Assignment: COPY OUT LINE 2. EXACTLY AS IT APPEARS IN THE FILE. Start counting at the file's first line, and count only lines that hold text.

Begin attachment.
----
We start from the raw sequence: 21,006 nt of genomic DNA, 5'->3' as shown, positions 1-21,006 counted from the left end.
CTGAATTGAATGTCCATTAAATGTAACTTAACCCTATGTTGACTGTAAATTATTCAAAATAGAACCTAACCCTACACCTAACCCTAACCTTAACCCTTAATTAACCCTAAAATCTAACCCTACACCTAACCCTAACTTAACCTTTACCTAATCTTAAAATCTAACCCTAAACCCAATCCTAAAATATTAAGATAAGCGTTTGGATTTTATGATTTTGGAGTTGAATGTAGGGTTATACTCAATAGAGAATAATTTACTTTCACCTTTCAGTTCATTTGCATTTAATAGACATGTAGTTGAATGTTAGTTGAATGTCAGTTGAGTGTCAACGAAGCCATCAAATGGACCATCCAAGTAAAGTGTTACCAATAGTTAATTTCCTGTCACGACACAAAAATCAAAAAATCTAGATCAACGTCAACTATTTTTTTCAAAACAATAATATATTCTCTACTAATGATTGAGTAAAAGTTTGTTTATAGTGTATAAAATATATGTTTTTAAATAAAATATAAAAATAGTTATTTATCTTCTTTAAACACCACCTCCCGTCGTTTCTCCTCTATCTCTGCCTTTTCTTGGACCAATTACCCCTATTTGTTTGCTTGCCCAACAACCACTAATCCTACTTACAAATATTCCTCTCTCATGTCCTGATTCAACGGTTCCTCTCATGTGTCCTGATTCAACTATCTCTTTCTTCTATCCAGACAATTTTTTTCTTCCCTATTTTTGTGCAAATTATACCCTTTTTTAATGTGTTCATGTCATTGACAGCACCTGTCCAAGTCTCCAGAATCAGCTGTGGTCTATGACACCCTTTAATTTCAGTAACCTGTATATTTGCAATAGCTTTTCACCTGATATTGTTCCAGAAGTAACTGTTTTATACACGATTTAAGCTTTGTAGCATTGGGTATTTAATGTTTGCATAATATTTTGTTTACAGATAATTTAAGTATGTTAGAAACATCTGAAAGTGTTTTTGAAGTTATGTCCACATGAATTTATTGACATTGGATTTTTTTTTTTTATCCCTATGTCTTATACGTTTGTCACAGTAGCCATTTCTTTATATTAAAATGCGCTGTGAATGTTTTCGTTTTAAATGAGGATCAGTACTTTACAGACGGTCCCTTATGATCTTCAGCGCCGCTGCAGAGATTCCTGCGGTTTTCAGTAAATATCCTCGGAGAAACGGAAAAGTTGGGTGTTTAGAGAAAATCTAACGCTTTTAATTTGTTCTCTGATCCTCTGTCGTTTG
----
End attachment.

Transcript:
CTGAATTGAATGTCCATTAAATGTAACTTAACCCTATGTTGACTGTAAATTATTCAAAATAGAACCTAACCCTACACCTAACCCTAACCTTAACCCTTAATTAACCCTAAAATCTAACCCTACACCTAACCCTAACTTAACCTTTACCTAATCTTAAAATCTAACCCTAAACCCAATCCTAAAATATTAAGATAAGCGTTTGGATTTTATGATTTTGGAGTTGAATGTAGGGTTATACTCAATAGAGAATAATTTACTTTCACCTTTCAGTTCATTTGCATTTAATAGACATGTAGTTGAATGTTAGTTGAATGTCAGTTGAGTGTCAACGAAGCCATCAAATGGACCATCCAAGTAAAGTGTTACCAATAGTTAATTTCCTGTCACGACACAAAAATCAAAAAATCTAGATCAACGTCAACTATTTTTTTCAAAACAATAATATATTCTCTACTAATGATTGAGTAAAAGTTTGTTTATAGTGTATAAAATATATGTTTTTAAATAAAATATAAAAATAGTTATTTATCTTCTTTAAACACCACCTCCCGTCGTTTCTCCTCTATCTCTGCCTTTTCTTGGACCAATTACCCCTATTTGTTTGCTTGCCCAACAACCACTAATCCTACTTACAAATATTCCTCTCTCATGTCCTGATTCAACGGTTCCTCTCATGTGTCCTGATTCAACTATCTCTTTCTTCTATCCAGACAATTTTTTTCTTCCCTATTTTTGTGCAAATTATACCCTTTTTTAATGTGTTCATGTCATTGACAGCACCTGTCCAAGTCTCCAGAATCAGCTGTGGTCTATGACACCCTTTAATTTCAGTAACCTGTATATTTGCAATAGCTTTTCACCTGATATTGTTCCAGAAGTAACTGTTTTATACACGATTTAAGCTTTGTAGCATTGGGTATTTAATGTTTGCATAATATTTTGTTTACAGATAATTTAAGTATGTTAGAAACATCTGAAAGTGTTTTTGAAGTTATGTCCACATGAATTTATTGACATTGGATTTTTTTTTTTTATCCCTATGTCTTATACGTTTGTCACAGTAGCCATTTCTTTATATTAAAATGCGCTGTGAATGTTTTCGTTTTAAATGAGGATCAGTACTTTACAGACGGTCCCTTATGATCTTCAGCGCCGCTGCAGAGATTCCTGCGGTTTTCAGTAAATATCCTCGGAGAAACGGAAAAGTTGGGTGTTTAGAGAAAATCTAACGCTTTTAATTTGTTCTCTGATCCTCTGTCGTTTG